Nobody home

What is the point of being conservative in Canada? If fiscal conservatism were a city it would look like downtown Detroit – abandoned houses, grass growing through the sidewalks, no traffic, no people. Well, there’s crazy old Andrew Coyne in the bungalow on the corner. Some evenings he’ll sit out on the front porch with his shotgun on his knees, ranting about how they needed to keep the lid on expenditure growth in 2005-2006, while the squirrels scamper over the shingles. There’s the Manning house. He kept a column going in the neighbourhood paper for a while after he moved. Until they closed down. The Harrisses used to live across the street. They split up and he retired to Hawaii to work on his golf game. But there’s still the Church of Fraserology; the new building with all the fluorescent lights down a block. They’re still going. But you never see anybody in there. And nobody knows where they get their money. Kind of creepy, really.

But sprained metaphors aside, what is there? A few cranky writers in the print media (the wave of future – 200 years ago) and a rag-bag of Internet pamphleteers who are already on the trailing edge of cyberspace. In politics, by contrast, there isn’t a single elected spokesperson for fiscal restraint or productivity growth in the whole country. The two main parties, that is, the Red-tie Party and the Blue-tie Party are for all purposes one and the same. A student of political science who had access only to the contents of the country’s budgets over the last decade but not electoral results would be hard pressed to deduce whether or when a change of government had ever taken place.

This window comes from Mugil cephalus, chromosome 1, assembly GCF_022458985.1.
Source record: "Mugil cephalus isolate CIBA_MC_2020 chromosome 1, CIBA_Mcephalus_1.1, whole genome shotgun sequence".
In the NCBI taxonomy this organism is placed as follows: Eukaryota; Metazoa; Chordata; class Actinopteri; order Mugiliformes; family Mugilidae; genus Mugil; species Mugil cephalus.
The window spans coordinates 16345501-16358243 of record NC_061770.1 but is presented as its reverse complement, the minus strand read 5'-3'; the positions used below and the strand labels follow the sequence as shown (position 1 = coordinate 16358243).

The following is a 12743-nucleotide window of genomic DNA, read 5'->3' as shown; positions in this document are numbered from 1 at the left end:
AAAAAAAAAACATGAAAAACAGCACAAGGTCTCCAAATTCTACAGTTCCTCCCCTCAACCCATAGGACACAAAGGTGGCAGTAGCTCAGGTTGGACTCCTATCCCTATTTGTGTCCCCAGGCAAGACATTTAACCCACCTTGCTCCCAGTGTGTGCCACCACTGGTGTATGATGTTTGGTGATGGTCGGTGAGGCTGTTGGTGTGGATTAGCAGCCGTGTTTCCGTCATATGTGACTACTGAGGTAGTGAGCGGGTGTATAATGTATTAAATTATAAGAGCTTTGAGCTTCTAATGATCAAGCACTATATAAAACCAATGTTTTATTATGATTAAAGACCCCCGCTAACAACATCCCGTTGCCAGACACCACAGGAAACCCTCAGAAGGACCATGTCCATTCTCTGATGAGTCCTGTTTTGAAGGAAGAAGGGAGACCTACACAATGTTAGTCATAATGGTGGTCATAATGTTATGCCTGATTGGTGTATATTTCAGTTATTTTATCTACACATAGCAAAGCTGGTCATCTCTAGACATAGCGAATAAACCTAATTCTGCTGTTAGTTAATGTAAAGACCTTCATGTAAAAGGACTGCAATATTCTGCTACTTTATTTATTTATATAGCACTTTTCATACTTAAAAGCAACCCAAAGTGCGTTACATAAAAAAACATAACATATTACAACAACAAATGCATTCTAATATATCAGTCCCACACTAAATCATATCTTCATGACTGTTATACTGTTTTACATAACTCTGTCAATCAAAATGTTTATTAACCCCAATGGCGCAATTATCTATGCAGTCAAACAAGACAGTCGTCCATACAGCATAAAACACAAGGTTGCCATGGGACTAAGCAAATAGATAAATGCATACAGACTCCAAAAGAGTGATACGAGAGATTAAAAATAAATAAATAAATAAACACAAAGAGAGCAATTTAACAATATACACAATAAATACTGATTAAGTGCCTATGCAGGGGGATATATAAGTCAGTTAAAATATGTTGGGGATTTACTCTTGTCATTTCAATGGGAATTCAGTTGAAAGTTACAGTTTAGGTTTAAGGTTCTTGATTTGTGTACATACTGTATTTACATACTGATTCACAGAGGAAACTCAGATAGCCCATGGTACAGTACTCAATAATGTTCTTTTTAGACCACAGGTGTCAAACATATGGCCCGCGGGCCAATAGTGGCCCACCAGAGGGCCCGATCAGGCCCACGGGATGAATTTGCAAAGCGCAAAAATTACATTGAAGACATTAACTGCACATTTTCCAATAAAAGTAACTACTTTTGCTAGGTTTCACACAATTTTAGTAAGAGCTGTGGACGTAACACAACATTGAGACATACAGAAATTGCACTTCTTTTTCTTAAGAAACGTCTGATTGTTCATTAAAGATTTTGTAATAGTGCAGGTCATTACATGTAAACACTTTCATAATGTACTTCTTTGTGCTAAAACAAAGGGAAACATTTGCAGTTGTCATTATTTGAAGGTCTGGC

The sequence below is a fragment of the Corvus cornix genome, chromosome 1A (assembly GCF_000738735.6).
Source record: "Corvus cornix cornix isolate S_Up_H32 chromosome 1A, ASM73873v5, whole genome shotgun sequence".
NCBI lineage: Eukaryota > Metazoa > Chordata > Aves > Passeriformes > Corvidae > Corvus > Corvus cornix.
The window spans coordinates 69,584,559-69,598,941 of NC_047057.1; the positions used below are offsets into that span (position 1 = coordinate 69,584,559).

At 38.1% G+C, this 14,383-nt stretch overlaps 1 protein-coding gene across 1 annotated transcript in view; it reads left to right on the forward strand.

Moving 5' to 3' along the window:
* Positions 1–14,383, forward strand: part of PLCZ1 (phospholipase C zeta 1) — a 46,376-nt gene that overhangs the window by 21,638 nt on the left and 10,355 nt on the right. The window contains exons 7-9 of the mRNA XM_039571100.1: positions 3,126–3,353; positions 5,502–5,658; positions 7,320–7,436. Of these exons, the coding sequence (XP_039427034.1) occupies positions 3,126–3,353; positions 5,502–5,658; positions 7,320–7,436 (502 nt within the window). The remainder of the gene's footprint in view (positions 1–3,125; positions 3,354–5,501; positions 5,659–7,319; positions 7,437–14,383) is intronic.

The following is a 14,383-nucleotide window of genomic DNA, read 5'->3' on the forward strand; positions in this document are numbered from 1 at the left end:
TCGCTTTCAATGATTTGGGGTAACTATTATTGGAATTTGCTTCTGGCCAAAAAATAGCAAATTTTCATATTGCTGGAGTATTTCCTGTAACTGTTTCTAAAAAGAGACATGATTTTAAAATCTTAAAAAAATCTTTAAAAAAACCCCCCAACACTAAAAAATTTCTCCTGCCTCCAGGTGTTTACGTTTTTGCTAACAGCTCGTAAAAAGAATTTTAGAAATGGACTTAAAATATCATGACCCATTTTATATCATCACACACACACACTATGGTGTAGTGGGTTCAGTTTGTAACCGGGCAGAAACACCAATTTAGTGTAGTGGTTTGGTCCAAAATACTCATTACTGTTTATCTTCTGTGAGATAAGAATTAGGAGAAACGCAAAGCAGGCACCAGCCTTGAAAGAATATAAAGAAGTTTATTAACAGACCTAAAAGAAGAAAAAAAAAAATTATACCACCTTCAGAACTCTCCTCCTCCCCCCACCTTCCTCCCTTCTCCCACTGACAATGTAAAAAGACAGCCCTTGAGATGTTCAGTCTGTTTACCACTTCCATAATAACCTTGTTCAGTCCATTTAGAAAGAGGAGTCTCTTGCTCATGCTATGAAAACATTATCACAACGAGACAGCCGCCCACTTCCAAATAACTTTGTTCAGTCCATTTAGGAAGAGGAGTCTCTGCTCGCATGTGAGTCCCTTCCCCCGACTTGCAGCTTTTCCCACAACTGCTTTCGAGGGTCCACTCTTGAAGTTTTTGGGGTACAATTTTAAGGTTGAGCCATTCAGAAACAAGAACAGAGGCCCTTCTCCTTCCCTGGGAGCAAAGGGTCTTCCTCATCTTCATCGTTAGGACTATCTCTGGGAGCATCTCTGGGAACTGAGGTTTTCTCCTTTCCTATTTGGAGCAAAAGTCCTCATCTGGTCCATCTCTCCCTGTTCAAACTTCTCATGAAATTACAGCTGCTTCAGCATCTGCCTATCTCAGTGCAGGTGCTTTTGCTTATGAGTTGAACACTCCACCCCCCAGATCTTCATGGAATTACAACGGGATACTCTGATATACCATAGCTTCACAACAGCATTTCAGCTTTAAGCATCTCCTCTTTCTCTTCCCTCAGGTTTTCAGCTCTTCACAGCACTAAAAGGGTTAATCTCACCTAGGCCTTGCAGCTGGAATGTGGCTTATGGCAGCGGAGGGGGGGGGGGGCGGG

Stephen Harper’s pursuit of the political centre has been relentless. That this has cost the party whatever character it ever had as an alternative to the Liberals no longer seems to figure in the strategic formulations of Canada’s Unnatural Party of Government. When it really comes down to it, what matters is power. Naive Reformers didn’t really understand this. But they do now. Jean Chretien, Canada’s grandmaster of parochial realpolitik, must be laughing his saggy ass off.

The Conservatives could have cut corporate taxes, raised the sales tax (or at least left it alone), accelerated debt repayment, held the line on spending and simplified the tax code. Instead they ran vote-buying budgets, complicated the tax code and dragged their feet on debt. They weren’t ready to stare down a weak opposition on a single matter of fiscal principle, although the PM was willing to risk the survival of his government on the less-than-critical issue of party funding.

Now the Blue ties have passed a budget which John McCallum and Michael Ignatieff could have written, which will do nothing to remedy the macro situation (which is beyond our control), and will, at best, simply lighten the load for some (but not all) of those whose boats are in danger of being swamped by the rough tides of the next twelve to eighteen months. This at the price of wiping out the last 13 years of debt repayment and turning politics into a big-government monoculture on the eve of what may be a global debt and currency crisis.